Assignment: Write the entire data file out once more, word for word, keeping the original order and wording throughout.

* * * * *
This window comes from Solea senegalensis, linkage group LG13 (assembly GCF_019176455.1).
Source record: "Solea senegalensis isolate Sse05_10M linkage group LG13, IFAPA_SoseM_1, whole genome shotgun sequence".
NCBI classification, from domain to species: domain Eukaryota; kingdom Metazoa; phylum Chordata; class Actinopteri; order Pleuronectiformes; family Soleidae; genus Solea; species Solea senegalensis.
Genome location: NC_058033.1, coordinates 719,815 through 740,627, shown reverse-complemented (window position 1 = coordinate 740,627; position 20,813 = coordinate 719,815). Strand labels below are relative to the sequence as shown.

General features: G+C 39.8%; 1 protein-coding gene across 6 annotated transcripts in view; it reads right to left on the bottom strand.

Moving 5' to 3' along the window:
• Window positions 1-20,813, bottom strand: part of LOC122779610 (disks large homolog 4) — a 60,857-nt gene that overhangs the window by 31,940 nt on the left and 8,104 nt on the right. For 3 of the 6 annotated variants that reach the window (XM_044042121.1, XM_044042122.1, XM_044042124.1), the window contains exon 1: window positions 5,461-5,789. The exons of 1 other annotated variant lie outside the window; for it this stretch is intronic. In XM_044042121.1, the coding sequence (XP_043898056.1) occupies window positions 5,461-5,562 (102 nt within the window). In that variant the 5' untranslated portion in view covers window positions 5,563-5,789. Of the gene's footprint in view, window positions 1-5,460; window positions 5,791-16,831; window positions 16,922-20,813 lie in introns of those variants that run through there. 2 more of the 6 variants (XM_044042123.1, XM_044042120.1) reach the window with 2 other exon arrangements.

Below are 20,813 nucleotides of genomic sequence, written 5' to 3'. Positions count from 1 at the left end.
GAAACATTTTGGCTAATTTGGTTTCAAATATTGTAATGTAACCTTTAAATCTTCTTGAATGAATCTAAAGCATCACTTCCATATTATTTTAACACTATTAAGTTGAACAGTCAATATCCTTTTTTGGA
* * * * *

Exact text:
This window comes from Solea senegalensis, linkage group LG13 (assembly GCF_019176455.1).
Source record: "Solea senegalensis isolate Sse05_10M linkage group LG13, IFAPA_SoseM_1, whole genome shotgun sequence".
NCBI classification, from domain to species: domain Eukaryota; kingdom Metazoa; phylum Chordata; class Actinopteri; order Pleuronectiformes; family Soleidae; genus Solea; species Solea senegalensis.
Genome location: NC_058033.1, coordinates 719,815 through 740,627, shown reverse-complemented (window position 1 = coordinate 740,627; position 20,813 = coordinate 719,815). Strand labels below are relative to the sequence as shown.

General features: G+C 39.8%; 1 protein-coding gene across 6 annotated transcripts in view; it reads right to left on the bottom strand.

Moving 5' to 3' along the window:
• Window positions 1-20,813, bottom strand: part of LOC122779610 (disks large homolog 4) — a 60,857-nt gene that overhangs the window by 31,940 nt on the left and 8,104 nt on the right. For 3 of the 6 annotated variants that reach the window (XM_044042121.1, XM_044042122.1, XM_044042124.1), the window contains exon 1: window positions 5,461-5,789. The exons of 1 other annotated variant lie outside the window; for it this stretch is intronic. In XM_044042121.1, the coding sequence (XP_043898056.1) occupies window positions 5,461-5,562 (102 nt within the window). In that variant the 5' untranslated portion in view covers window positions 5,563-5,789. Of the gene's footprint in view, window positions 1-5,460; window positions 5,791-16,831; window positions 16,922-20,813 lie in introns of those variants that run through there. 2 more of the 6 variants (XM_044042123.1, XM_044042120.1) reach the window with 2 other exon arrangements.

Below are 20,813 nucleotides of genomic sequence, written 5' to 3'. Positions count from 1 at the left end.
GAAACATTTTGGCTAATTTGGTTTCAAATATTGTAATGTAACCTTTAAATCTTCTTGAATGAATCTAAAGCATCACTTCCATATTATTTTAACACTATTAAGTTGAACAGTCAATATCCTTTTTTGGA